Many groups will be particularly interested in the guidance on notification requirements, given the upcoming 1 September deadline.  The guidance sets out that, where there are multiple entities within a group which would otherwise need to provide separate notifications, HMRC will accept a notification submitted by one of the entities as long as it is clear it is sent on behalf of all the relevant entities.
HMRC’s manual also sets out that the G20/OECD guidance (the BEPS Action 13 final report published on 5 October 2015 and subsequent additional guidance) should be used in interpreting the UK regulations implementing country-by-country reporting.  Questions that are not covered by the existing guidance should be referred to a group’s Customer Relationship Manager, if there is one, or to a dedicated HMRC email address if not.

Oco Ltd: planning using EBTs fails on Ramsay grounds
The First-tier Tribunal has dismissed the taxpayers' appeals in Oco Ltd and Toughglaze (UK) Ltd, lead cases involving arrangements designed to provide benefits to key employees without incurring PAYE or National Insurance Contributions (NICs) liabilities. The scheme involved setting up an employee benefit trust (EBT), and the subsequent creation of sub-funds for the benefit of particular employees and their families. The benefits were provided mainly by the trustees advancing interest free loans to the employees. The appeals were against Regulation 80 determinations in respect of underpaid PAYE and decisions under the relevant NICs legislation, which HMRC argued arose on the payments the EBT made to the sub-trusts. There were also appeals against closure notices and related amendments to corporation tax self-assessment returns denying a deduction in respect of EBT contributions. The Tribunal held that the planning failed on Ramsay grounds. It dismissed HMRC's ‘redirection of income’ argument, holding that whether a redirection has occurred will depend on the facts of the case. The decision pre-dates the Supreme Court's judgment in Murray Group Holdings, in which it was held that there was no statutory requirement that the employee himself or herself should receive, or at least be entitled to receive, the remuneration for his or her work in order for that reward to amount to taxable emoluments (though it does discuss the decision of the Court of Session (Inner House)). There are some several hundred or so other appeals involving the same scheme standing behind these cases. See http://deloi.tt/2uoVbZe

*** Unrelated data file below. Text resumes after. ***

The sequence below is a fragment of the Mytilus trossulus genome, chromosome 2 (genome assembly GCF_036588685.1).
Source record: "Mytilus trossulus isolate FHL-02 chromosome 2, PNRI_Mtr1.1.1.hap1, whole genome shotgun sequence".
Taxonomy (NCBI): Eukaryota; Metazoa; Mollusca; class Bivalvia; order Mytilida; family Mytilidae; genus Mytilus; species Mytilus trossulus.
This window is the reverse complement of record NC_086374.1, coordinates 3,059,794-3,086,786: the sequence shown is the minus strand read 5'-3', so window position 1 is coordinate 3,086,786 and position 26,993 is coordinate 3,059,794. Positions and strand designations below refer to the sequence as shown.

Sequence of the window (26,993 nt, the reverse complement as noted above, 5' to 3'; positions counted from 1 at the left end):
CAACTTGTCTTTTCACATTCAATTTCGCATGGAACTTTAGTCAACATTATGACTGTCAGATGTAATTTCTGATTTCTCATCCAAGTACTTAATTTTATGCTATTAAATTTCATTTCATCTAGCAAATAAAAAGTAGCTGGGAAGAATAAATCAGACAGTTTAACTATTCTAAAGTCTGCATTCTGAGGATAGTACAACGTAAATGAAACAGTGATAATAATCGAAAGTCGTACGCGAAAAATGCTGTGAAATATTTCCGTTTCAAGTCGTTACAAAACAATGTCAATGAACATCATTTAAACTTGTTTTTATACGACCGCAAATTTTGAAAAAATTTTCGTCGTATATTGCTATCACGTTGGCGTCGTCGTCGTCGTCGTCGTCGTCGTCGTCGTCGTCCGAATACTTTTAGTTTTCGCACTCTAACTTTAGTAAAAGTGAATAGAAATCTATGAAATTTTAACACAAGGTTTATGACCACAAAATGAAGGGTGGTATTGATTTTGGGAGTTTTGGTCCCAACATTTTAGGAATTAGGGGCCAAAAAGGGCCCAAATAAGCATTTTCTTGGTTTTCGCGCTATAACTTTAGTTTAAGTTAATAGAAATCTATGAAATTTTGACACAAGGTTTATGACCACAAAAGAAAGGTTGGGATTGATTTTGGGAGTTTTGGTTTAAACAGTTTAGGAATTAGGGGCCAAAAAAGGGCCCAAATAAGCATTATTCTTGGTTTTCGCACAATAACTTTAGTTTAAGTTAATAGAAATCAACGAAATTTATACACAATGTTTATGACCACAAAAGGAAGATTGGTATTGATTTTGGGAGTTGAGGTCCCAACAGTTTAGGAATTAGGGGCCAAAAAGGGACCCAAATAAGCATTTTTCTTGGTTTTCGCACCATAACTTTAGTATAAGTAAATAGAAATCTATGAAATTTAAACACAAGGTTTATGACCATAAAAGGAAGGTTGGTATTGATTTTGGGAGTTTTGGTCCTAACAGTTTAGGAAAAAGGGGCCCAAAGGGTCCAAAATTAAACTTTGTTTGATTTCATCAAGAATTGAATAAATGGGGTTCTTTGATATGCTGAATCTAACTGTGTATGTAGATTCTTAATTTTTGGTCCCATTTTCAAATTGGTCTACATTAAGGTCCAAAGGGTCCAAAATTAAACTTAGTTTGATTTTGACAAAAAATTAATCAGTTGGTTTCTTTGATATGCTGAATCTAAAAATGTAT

GAAR Advisory Panel Opinions
The GAAR Advisory Panel has published its first redacted opinions. The opinions cover an arrangement which used gold bullion to reward employees. The opinion of the Panel was that the GAAR would apply. See: http://deloi.tt/2fozG3O
 
Pimlico Plumbers case on employment status: appeal to Supreme Court